It’s a tough gig, playing a blatant tearjerker’s over-the-top character without turning it into a camp-ing trip; even the grande dames of Hollywood’s Golden Age couldn’t always find the right middle ground between histrionics and heart. So attention must be paid to Alan Cumming and what he accomplishes in this melodrama about a gay couple who take in and care for an abused, mentally disabled teen (Isaac Leyva). That’s not to take away from his costar Garret Dillahunt, an underrated, always reliable actor (see Deadwood) who plays the romantic partner and straight man, as it were, to Cumming’s perpetually wisecracking female impersonator. Or to diminish how director Travis Fine handles this weepie’s setup with such refreshing assuredness. It’s just that Cumming’s performance, a perfect balance of flamboyance, humanity, vulnerability, paternal love and righteous anger (with a Queens accent, no less), is such a beautifully layered turn that you can’t help but fixate on the star. It’s the best work he’s done to date.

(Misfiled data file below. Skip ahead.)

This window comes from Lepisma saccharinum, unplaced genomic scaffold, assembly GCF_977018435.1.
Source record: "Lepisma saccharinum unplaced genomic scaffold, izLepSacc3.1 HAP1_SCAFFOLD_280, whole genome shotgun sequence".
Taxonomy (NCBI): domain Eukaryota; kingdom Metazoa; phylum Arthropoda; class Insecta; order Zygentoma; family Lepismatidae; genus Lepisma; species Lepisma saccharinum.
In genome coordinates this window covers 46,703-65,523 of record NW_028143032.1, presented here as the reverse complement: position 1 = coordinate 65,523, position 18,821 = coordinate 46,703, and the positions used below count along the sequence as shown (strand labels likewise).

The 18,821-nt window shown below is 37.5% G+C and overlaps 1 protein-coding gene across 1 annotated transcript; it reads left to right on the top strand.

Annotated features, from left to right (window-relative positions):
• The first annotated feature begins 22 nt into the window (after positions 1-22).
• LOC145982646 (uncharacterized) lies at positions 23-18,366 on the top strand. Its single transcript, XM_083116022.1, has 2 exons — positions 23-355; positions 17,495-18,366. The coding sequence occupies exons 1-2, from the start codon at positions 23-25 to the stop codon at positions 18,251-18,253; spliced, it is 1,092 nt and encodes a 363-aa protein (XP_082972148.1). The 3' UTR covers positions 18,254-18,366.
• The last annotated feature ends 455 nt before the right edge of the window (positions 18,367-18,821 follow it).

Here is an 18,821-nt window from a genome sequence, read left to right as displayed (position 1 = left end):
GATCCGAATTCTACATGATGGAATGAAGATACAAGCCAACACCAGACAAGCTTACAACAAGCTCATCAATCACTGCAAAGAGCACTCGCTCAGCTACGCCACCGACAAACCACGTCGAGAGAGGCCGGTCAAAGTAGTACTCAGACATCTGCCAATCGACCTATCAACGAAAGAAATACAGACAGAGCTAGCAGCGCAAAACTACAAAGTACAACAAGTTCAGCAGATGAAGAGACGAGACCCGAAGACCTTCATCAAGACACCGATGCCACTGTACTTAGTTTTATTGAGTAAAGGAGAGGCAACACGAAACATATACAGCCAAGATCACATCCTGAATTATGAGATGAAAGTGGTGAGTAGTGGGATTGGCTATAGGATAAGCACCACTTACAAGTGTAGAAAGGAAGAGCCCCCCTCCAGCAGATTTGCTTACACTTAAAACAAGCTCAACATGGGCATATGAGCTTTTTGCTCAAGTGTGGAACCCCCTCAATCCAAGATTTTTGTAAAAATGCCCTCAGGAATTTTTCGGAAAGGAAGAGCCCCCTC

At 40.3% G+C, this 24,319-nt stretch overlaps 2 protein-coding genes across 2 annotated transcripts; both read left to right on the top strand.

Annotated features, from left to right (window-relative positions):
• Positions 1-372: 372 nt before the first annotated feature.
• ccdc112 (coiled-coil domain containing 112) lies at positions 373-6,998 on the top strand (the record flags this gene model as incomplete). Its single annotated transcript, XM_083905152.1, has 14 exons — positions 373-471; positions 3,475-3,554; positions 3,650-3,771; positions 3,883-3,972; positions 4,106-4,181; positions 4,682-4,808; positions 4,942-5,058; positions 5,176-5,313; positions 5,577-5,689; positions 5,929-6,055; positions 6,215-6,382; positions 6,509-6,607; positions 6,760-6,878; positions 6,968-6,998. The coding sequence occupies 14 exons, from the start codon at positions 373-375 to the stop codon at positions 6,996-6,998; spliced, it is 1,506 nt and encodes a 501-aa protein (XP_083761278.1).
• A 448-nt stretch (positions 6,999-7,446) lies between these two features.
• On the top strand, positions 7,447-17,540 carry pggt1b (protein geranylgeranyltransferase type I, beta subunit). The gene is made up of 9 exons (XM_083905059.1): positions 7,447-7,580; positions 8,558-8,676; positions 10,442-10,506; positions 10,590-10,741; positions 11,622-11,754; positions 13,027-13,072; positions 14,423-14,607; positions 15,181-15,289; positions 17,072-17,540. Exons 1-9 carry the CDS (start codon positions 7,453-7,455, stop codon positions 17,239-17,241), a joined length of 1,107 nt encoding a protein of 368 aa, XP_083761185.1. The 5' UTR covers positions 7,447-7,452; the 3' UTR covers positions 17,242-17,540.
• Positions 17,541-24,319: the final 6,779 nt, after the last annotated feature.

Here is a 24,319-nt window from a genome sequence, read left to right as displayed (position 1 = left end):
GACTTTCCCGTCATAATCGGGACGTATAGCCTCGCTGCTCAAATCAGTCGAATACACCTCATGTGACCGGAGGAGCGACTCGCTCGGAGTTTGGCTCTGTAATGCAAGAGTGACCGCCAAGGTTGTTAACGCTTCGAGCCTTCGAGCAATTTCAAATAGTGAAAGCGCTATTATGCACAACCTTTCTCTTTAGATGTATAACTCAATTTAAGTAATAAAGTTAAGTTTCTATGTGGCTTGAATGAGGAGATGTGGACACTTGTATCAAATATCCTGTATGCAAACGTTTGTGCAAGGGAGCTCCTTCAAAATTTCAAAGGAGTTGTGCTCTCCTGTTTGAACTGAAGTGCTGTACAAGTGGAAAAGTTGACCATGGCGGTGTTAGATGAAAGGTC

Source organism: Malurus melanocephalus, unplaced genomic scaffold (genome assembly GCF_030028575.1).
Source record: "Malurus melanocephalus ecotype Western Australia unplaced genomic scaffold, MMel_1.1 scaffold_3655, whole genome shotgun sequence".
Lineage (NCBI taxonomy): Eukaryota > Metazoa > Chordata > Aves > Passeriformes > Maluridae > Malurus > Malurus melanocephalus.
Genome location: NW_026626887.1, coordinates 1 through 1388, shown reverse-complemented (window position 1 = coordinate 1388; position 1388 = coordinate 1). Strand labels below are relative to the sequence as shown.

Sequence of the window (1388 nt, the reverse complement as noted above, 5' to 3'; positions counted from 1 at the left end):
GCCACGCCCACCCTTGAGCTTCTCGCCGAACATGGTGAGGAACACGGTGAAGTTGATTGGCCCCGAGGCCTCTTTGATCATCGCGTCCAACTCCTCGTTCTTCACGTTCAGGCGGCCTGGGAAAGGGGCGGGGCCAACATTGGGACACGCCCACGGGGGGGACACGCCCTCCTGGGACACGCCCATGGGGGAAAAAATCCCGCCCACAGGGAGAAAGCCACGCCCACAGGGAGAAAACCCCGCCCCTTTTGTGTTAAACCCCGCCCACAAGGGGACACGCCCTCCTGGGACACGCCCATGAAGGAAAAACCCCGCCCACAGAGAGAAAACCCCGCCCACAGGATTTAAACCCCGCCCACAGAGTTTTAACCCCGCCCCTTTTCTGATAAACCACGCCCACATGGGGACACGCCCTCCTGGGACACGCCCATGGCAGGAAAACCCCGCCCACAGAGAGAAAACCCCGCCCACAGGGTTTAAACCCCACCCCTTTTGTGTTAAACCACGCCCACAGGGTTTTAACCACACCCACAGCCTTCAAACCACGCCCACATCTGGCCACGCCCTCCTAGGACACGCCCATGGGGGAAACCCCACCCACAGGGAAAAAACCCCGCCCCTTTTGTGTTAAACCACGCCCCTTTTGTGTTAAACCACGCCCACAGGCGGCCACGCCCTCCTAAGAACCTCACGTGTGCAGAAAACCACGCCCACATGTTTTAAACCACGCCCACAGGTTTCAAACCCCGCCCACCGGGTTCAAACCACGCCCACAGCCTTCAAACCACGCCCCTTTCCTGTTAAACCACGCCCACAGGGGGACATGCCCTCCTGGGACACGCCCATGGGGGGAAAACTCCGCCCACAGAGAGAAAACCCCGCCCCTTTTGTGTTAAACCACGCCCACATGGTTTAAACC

“I like happy endings,” the young man says at one point, and you can guess that, happy home-movies montage or not, this tragedy won’t be skewing that way. Alas, your worries that the story’s central issue—the impossibility of gay adoption in 1979—may fall prey to message-mongering will prove not to be unfounded as well. As the duo fights vainly for legal custody of their ward, so, too, do the actors struggle against a script that devolves into Lifetime Channel hand-wringing and graceless declarations of purpose. It’s one thing to call a film about homophobia and human rights Any Day Now; it’s another to actually have your character sing “I Shall Be Released” in full at the end. The intent is righteous. The dramatic overkill is deadly.
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